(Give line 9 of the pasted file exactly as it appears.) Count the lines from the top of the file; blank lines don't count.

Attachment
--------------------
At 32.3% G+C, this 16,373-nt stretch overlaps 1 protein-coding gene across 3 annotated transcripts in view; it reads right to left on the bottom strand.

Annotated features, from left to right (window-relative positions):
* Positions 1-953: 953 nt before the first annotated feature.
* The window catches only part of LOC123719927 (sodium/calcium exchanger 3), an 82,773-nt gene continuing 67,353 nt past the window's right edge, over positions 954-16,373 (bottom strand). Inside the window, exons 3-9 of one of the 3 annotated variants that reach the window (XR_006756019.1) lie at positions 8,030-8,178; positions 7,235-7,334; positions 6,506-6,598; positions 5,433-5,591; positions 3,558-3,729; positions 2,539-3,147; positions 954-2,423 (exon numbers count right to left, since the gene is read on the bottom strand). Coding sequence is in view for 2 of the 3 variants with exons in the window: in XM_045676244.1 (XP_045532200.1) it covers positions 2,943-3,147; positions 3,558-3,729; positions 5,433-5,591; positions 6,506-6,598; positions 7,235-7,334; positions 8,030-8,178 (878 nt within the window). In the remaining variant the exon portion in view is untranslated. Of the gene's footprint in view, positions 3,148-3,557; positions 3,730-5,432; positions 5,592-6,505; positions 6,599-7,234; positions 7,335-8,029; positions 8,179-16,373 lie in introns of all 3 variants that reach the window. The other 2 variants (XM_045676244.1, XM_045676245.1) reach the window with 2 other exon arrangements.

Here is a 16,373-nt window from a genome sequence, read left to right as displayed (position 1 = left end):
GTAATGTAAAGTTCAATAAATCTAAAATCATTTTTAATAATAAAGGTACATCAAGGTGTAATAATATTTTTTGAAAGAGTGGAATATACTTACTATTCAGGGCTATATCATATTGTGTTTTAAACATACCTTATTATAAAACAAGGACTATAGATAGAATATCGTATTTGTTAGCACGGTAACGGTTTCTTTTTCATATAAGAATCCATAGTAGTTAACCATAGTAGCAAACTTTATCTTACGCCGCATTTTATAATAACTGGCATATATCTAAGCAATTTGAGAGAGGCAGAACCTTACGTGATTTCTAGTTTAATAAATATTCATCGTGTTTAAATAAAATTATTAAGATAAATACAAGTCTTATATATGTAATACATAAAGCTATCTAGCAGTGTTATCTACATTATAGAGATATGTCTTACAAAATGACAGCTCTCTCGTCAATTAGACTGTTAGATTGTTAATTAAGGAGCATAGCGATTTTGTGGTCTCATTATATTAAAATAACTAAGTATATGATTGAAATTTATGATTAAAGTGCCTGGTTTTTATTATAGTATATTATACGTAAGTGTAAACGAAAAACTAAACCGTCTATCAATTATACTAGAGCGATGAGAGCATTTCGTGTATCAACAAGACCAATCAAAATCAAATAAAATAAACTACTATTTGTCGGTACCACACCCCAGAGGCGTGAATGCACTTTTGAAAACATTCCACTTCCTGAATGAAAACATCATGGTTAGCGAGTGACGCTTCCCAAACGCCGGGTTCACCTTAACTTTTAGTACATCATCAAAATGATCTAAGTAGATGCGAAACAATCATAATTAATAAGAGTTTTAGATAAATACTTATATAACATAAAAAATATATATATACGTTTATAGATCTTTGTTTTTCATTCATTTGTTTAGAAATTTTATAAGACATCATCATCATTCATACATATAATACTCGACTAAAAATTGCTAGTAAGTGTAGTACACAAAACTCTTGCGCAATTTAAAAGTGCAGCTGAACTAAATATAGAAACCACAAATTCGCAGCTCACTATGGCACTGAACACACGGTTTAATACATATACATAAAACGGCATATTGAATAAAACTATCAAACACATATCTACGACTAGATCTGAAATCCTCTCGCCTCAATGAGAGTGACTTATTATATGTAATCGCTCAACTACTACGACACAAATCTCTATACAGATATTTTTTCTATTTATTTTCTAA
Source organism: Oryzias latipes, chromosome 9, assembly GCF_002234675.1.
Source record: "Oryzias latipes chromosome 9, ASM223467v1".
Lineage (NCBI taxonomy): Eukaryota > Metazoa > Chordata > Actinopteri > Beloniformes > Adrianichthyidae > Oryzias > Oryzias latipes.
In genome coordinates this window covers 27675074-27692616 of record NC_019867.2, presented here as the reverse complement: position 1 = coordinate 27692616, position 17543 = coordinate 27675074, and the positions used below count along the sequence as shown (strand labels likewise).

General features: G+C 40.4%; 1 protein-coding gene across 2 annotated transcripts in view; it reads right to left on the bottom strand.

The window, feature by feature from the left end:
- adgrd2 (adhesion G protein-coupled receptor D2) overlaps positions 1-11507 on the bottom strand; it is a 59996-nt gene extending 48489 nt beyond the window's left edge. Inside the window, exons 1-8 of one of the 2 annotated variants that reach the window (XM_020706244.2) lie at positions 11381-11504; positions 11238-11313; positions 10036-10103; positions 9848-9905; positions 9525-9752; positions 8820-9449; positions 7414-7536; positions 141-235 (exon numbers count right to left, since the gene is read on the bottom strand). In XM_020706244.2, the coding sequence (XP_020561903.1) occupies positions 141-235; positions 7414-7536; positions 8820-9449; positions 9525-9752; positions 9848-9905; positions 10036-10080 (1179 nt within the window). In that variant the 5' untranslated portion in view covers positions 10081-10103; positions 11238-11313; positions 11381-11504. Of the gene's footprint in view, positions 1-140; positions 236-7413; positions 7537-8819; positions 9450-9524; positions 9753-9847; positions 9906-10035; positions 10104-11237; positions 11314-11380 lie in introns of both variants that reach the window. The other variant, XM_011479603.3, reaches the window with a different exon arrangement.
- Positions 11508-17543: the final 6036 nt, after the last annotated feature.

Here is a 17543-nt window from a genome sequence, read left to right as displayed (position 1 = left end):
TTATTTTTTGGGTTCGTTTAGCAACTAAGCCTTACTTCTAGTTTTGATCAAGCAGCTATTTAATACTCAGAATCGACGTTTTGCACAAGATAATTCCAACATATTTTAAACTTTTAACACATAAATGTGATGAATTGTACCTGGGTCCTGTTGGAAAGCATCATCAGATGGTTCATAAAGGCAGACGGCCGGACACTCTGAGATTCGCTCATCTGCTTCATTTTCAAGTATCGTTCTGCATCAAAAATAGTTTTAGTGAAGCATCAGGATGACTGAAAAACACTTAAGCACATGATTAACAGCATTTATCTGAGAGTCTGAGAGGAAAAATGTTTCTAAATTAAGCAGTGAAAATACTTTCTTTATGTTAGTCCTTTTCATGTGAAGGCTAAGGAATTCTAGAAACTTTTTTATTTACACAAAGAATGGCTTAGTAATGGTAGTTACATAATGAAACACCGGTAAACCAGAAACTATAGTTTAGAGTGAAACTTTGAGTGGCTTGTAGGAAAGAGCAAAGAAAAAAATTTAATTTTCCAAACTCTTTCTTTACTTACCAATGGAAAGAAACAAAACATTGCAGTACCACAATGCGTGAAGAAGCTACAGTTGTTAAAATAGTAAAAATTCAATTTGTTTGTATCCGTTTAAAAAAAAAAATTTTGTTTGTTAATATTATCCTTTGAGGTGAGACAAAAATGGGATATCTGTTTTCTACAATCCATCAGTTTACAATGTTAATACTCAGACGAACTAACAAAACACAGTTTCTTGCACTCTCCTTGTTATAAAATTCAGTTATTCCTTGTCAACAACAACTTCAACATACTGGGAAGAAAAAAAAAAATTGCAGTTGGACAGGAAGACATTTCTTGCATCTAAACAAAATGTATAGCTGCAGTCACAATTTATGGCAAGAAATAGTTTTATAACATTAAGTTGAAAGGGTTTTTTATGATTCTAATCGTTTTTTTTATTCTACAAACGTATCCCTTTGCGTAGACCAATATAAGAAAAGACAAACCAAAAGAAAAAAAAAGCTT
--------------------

Lineage (NCBI taxonomy): Eukaryota > Metazoa > Chordata > Actinopteri > Beloniformes > Adrianichthyidae > Oryzias > Oryzias latipes.